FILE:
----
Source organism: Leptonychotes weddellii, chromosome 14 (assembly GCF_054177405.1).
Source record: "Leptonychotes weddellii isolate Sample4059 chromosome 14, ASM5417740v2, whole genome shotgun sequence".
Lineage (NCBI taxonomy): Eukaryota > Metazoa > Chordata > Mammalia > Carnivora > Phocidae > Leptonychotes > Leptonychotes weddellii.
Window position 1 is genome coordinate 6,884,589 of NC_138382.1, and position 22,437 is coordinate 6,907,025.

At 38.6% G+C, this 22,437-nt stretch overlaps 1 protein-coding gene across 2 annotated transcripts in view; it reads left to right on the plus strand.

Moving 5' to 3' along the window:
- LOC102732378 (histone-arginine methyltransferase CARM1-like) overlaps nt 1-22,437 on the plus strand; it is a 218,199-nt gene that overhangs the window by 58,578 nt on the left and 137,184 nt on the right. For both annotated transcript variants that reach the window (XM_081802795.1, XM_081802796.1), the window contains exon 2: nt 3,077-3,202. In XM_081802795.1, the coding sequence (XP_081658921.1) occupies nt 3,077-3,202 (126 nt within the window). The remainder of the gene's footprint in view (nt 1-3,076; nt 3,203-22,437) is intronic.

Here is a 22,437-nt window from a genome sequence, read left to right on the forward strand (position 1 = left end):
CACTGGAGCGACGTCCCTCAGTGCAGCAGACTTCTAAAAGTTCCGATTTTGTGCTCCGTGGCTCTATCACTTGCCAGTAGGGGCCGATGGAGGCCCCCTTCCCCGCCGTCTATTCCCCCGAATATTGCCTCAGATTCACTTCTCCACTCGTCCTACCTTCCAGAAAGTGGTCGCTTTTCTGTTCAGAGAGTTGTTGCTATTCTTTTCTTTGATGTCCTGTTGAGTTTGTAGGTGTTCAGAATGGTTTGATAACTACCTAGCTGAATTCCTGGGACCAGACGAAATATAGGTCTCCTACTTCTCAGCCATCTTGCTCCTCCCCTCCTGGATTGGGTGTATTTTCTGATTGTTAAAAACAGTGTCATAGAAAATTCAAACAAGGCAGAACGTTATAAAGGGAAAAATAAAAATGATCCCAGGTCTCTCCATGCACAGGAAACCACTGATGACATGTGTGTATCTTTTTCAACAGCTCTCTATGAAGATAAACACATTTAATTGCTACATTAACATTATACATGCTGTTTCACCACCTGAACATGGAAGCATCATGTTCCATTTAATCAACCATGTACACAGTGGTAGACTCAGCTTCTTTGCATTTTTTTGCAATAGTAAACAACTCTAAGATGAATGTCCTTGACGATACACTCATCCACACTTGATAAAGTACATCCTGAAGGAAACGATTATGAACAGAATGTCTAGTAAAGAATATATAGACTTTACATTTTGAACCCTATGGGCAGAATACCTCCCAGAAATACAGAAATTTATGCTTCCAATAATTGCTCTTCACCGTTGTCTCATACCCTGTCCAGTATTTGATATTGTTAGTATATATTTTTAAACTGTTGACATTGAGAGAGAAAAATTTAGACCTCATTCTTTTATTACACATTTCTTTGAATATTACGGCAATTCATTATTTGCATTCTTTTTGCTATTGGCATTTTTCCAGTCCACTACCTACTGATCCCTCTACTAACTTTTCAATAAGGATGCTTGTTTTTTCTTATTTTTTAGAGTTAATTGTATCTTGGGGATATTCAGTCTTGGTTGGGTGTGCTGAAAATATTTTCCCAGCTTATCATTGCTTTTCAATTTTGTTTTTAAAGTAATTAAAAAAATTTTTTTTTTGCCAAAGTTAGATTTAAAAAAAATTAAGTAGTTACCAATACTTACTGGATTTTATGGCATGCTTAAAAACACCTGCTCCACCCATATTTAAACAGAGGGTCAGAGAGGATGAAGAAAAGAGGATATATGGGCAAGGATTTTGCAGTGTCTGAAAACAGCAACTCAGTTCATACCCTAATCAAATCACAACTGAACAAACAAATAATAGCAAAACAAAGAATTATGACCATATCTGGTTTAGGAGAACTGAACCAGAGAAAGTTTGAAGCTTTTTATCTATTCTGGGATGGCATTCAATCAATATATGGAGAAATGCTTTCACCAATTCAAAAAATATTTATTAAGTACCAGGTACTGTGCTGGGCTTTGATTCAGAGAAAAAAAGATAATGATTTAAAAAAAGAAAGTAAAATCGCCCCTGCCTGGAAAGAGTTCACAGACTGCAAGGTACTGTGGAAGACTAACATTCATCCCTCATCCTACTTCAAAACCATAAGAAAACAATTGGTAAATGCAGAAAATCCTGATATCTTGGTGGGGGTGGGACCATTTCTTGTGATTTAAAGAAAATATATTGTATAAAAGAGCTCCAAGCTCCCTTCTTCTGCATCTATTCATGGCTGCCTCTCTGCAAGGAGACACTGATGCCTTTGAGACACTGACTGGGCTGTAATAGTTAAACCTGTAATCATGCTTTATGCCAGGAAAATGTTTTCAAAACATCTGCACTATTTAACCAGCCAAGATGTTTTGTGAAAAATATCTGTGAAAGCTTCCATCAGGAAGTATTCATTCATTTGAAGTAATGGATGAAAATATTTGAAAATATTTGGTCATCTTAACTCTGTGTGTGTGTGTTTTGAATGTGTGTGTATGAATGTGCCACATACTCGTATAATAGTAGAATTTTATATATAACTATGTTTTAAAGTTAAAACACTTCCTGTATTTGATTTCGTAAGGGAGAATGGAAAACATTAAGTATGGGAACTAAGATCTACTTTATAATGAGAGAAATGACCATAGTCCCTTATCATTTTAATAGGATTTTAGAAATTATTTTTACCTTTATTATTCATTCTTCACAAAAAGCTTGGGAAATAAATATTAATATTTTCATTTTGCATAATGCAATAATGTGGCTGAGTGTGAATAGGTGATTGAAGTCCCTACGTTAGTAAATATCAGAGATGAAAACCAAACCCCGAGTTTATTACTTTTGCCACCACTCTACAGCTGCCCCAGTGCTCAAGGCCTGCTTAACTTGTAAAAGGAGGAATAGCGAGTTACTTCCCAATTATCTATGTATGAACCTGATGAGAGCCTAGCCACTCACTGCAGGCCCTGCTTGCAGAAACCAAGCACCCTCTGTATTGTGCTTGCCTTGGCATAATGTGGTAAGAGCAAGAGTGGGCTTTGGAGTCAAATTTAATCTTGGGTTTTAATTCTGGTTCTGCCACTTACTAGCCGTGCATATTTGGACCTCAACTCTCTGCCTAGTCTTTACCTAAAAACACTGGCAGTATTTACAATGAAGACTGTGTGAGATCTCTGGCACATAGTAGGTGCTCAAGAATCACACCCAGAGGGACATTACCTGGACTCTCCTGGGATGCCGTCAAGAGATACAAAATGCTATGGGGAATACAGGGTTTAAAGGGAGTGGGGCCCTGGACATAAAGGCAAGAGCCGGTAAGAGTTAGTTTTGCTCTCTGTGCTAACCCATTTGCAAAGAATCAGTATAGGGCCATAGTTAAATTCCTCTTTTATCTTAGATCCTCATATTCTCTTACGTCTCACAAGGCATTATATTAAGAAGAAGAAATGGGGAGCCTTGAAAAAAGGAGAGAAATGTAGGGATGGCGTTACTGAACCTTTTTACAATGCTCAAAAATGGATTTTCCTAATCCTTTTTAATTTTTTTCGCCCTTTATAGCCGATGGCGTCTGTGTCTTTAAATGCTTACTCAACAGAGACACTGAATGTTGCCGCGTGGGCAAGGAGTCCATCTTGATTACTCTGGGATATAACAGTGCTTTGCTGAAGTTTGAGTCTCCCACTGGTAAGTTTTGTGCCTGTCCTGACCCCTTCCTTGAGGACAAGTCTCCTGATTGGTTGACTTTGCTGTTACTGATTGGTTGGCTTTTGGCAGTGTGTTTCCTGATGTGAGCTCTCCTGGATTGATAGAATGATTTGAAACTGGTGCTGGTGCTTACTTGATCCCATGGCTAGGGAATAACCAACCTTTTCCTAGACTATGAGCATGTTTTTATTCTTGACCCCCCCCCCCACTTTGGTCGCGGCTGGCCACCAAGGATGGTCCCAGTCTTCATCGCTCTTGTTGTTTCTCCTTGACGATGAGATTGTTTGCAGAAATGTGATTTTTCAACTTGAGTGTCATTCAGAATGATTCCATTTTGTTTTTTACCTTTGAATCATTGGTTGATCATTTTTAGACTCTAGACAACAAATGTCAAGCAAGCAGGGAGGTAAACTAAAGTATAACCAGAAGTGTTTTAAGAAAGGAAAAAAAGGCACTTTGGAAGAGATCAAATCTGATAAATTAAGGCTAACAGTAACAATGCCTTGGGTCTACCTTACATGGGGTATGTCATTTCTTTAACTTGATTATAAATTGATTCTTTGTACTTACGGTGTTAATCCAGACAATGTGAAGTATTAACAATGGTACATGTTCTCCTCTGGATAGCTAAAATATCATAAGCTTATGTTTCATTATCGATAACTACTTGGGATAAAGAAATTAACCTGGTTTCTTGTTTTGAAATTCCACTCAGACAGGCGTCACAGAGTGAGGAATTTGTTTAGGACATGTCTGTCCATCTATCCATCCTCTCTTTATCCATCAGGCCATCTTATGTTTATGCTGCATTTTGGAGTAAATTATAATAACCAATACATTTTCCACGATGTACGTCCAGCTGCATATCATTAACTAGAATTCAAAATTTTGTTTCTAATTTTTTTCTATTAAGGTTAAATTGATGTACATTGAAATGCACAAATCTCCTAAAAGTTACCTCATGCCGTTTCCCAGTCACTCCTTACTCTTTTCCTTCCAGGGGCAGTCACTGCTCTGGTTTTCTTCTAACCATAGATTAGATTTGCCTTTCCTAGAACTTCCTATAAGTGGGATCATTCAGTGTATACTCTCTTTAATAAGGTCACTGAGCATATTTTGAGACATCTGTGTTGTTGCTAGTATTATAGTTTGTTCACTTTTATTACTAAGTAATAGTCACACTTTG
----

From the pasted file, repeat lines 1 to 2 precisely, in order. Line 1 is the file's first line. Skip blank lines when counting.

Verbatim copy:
Source organism: Leptonychotes weddellii, chromosome 14 (assembly GCF_054177405.1).
Source record: "Leptonychotes weddellii isolate Sample4059 chromosome 14, ASM5417740v2, whole genome shotgun sequence".